We like to think of early days of seeing someone as a honeymoon phase of your relationship, where everything is perfect and lovey-dovey. It's not always the case. There are often early warning signs in a new relationship that something is amiss but, because we're so excited about the new relationship or so enamored by other aspects of the person, we tend to overlook it. But being too attached to your rose-colored view is really short-sighted, because the problems you're ignoring are going to raise their ugly heads somewhere down the line.
That's not to say you should assume every relationship is doomed, and obviously we make a calculated risk to accept people into our lives with their flaws, but there are some major relationship red flags that can appear in the early days. And it'll save you a lot of time and heartache if you acknowledge them. It's difficult to be objective about your own relationship, and there's a good chance you've seen these things in your friend's relationships from time to time, when they've been oblivious to them. So whether you can see it yourself or it's something you need to enlist some friends to advise on if you're not sure, here are seven things you shouldn't tolerate in a new relationship. Because that's supposed to be the fun bit, right?
There's one thing disappearing into a bit of a couple's honeymoon phase, that's normal for a lot of people. But if someone is keeping you from seeing your friends, or is annoyed or angry when you do things without them, it's a problem. Relationship expert Tina Swithin says "if you find that your partner is controlling your time with friends or family, your finances, clothing choices or how much makeup you wear, this is something to take very seriously". And it can be more subtle then banning you seeing your friends, if they're discouraging you or making you feel guilty for spending time with other people, it's a deal breaker.
2. They're Not Making An Effort With People Close To You
Whether it's your friends or family, or even work colleagues you want to make a good impression on. If you care about people and they're close to you, your significant other should make an effort with them. They shouldn't change their personality, obviously, and no one is saying your girlfriend and your friends have to be besties (that would be weird), but they should at least be friendly and try to get to know them if it's something that's important to you.
3. An Ex Is Still Haunting
Obviously we have exes or passed experiences that are still significant to us, that's fine. And you should be able to discuss with your current partner, but it should be clearly in the past. As it says on the eHarmony advice pages: "we all bring relational baggage to any dating relationship... If your partner cannot stop talking about her ex, bringing up his name, or mentioning a story about him every time you two are together, then some moving on needs to take place. Either your new significant other needs to move beyond that old relationship and turn his or her focus to what you two are trying to build together, or you need to move on yourself and find someone who will give you undivided attention."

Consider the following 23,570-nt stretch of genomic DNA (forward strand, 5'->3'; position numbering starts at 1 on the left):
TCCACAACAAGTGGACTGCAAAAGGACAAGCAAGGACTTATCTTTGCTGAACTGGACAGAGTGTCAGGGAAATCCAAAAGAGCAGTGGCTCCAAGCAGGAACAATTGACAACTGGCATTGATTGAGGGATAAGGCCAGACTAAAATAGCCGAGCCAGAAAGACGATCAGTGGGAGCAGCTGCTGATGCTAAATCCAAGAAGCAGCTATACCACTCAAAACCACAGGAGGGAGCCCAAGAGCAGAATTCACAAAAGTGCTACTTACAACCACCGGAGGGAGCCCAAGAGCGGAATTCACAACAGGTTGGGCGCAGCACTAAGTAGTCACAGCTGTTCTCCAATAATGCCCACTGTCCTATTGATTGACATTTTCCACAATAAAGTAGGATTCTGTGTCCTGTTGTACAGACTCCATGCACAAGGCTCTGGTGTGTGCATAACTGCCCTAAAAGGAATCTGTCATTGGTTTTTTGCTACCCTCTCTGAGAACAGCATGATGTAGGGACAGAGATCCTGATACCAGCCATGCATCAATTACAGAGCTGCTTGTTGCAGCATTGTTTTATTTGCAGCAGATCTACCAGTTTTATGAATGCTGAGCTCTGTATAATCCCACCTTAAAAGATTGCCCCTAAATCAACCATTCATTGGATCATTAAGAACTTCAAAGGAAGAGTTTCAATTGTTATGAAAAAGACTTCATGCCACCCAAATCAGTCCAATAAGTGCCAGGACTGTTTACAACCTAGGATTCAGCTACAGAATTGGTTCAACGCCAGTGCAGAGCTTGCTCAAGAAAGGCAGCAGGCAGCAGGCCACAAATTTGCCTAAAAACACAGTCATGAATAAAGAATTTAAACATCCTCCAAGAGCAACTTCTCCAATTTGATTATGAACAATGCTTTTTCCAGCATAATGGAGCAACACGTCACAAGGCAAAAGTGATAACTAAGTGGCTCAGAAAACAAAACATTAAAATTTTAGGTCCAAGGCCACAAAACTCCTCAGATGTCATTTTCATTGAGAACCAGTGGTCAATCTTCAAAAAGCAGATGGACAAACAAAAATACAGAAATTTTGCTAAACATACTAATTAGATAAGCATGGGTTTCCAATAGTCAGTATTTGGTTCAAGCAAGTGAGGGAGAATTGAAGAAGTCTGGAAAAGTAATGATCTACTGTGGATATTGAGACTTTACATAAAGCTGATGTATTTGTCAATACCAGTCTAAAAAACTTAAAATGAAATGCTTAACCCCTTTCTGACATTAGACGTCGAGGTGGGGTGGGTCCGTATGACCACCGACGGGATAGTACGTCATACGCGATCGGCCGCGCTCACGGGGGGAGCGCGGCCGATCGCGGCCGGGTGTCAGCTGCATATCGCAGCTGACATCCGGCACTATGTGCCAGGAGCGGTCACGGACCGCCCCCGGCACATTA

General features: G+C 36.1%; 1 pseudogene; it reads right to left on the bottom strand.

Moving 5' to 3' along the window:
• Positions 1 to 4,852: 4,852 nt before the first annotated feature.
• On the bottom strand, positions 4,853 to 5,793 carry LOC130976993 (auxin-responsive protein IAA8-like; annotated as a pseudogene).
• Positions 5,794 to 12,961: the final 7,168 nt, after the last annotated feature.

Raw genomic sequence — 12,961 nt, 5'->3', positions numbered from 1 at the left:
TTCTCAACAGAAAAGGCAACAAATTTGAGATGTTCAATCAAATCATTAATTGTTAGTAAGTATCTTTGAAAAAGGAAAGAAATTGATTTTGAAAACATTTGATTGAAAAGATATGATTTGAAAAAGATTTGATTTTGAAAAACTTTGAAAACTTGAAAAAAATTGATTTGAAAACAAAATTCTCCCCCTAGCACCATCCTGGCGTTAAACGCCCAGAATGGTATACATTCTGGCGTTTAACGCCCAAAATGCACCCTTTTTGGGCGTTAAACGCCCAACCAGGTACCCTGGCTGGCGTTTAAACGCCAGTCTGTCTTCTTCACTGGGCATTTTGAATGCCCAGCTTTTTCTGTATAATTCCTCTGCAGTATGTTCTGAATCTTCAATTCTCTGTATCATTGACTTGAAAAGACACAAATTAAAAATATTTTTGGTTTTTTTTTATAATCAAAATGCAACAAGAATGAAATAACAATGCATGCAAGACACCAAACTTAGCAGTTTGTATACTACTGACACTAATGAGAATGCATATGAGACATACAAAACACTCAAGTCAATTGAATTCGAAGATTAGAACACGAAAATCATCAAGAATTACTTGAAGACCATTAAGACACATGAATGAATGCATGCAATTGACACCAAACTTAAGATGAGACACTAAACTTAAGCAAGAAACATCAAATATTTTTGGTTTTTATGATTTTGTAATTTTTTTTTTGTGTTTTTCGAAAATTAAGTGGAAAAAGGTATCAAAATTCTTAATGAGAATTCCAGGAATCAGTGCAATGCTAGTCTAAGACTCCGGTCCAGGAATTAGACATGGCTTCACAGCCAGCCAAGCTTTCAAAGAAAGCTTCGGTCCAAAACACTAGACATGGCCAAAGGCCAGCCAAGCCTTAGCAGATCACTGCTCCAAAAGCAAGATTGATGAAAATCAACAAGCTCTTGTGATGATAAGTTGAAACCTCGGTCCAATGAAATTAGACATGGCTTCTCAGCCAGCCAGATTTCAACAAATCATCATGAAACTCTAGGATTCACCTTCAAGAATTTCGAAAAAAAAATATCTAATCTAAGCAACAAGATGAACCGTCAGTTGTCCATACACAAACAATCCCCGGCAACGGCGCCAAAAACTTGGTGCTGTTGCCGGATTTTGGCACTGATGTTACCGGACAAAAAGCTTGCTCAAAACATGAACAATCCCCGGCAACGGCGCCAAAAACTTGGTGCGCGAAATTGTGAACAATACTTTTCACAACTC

4. They're Making You Change
We've all had the friend who suddenly develops a love of unicycling or a completely new dress sense with a new significant other. It's not a good thing. As marriage and family therapist Virginia Gilbert says if "you binge-watch an entire season of House of Cards because your boyfriend loves it or attempt to go vegetarian for a few months because your girlfriend has been one for years", it's a warning sign. You shouldn't be changing who you are— it won't last, and resentment is basically inevitable.
5. Disappearing Acts
It's one thing to be a little flaky, that's just built into someone's personality. Or you might be like me, someone who's not flaky but not into hanging out all the time. (I'll make solid plans, they're probably just not going to be for two days after I've seen you.) What's not okay is someone who's evasive and impossible to pin down. Especially in a new relationship, if they're regularly disappearing for long periods, or won't actually commit to hanging out, it's just not worth it.
6. They Have No Friends
This is a major warning sign. If someone has no friends, something's probably up. It's an indicator of their ability to bond with other people. And, as clinical psychologist Marie Hartwell-Walke points out, "‘You are the one' is the probably the most destructive idea in American romance... you don’t want to be somebody’s every-every-everything".
7. They Want Something Different
If they want something different than you, that's fine. Everyone has their own wants out of life and relationships, and that's natural. But it also can mean you shouldn't be together. I've had to break things off with people because they wanted to settle down in the near future and I didn't, or wanted more commitment than I wanted at that time. I didn't begrudge their wants, but if you try it ignore that incompatibility then it's going to get messy. That tension will surface eventually and somebody will get hurt.
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